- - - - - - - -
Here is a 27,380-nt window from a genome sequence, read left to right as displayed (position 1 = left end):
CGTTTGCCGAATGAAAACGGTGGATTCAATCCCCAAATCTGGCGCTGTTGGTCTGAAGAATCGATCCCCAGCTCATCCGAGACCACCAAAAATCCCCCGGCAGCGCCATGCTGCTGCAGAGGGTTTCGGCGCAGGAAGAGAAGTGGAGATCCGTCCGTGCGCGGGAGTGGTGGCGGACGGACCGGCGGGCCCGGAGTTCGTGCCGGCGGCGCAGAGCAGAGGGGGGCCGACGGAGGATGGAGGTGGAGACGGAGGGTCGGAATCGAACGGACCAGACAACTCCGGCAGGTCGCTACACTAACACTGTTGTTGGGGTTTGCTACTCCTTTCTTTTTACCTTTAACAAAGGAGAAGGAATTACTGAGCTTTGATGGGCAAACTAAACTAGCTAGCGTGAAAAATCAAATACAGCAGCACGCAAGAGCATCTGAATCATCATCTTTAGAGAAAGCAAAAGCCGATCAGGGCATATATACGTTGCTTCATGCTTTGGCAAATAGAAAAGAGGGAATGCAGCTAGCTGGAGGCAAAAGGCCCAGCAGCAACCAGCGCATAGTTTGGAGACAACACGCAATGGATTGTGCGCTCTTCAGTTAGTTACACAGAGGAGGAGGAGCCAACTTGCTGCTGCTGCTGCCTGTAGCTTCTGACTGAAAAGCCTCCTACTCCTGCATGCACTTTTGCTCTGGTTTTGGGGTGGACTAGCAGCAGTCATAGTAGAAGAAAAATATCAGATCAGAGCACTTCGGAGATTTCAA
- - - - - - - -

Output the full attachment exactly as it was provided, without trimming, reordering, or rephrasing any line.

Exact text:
Here is a 27,380-nt window from a genome sequence, read left to right as displayed (position 1 = left end):
CGTTTGCCGAATGAAAACGGTGGATTCAATCCCCAAATCTGGCGCTGTTGGTCTGAAGAATCGATCCCCAGCTCATCCGAGACCACCAAAAATCCCCCGGCAGCGCCATGCTGCTGCAGAGGGTTTCGGCGCAGGAAGAGAAGTGGAGATCCGTCCGTGCGCGGGAGTGGTGGCGGACGGACCGGCGGGCCCGGAGTTCGTGCCGGCGGCGCAGAGCAGAGGGGGGCCGACGGAGGATGGAGGTGGAGACGGAGGGTCGGAATCGAACGGACCAGACAACTCCGGCAGGTCGCTACACTAACACTGTTGTTGGGGTTTGCTACTCCTTTCTTTTTACCTTTAACAAAGGAGAAGGAATTACTGAGCTTTGATGGGCAAACTAAACTAGCTAGCGTGAAAAATCAAATACAGCAGCACGCAAGAGCATCTGAATCATCATCTTTAGAGAAAGCAAAAGCCGATCAGGGCATATATACGTTGCTTCATGCTTTGGCAAATAGAAAAGAGGGAATGCAGCTAGCTGGAGGCAAAAGGCCCAGCAGCAACCAGCGCATAGTTTGGAGACAACACGCAATGGATTGTGCGCTCTTCAGTTAGTTACACAGAGGAGGAGGAGCCAACTTGCTGCTGCTGCTGCCTGTAGCTTCTGACTGAAAAGCCTCCTACTCCTGCATGCACTTTTGCTCTGGTTTTGGGGTGGACTAGCAGCAGTCATAGTAGAAGAAAAATATCAGATCAGAGCACTTCGGAGATTTCAA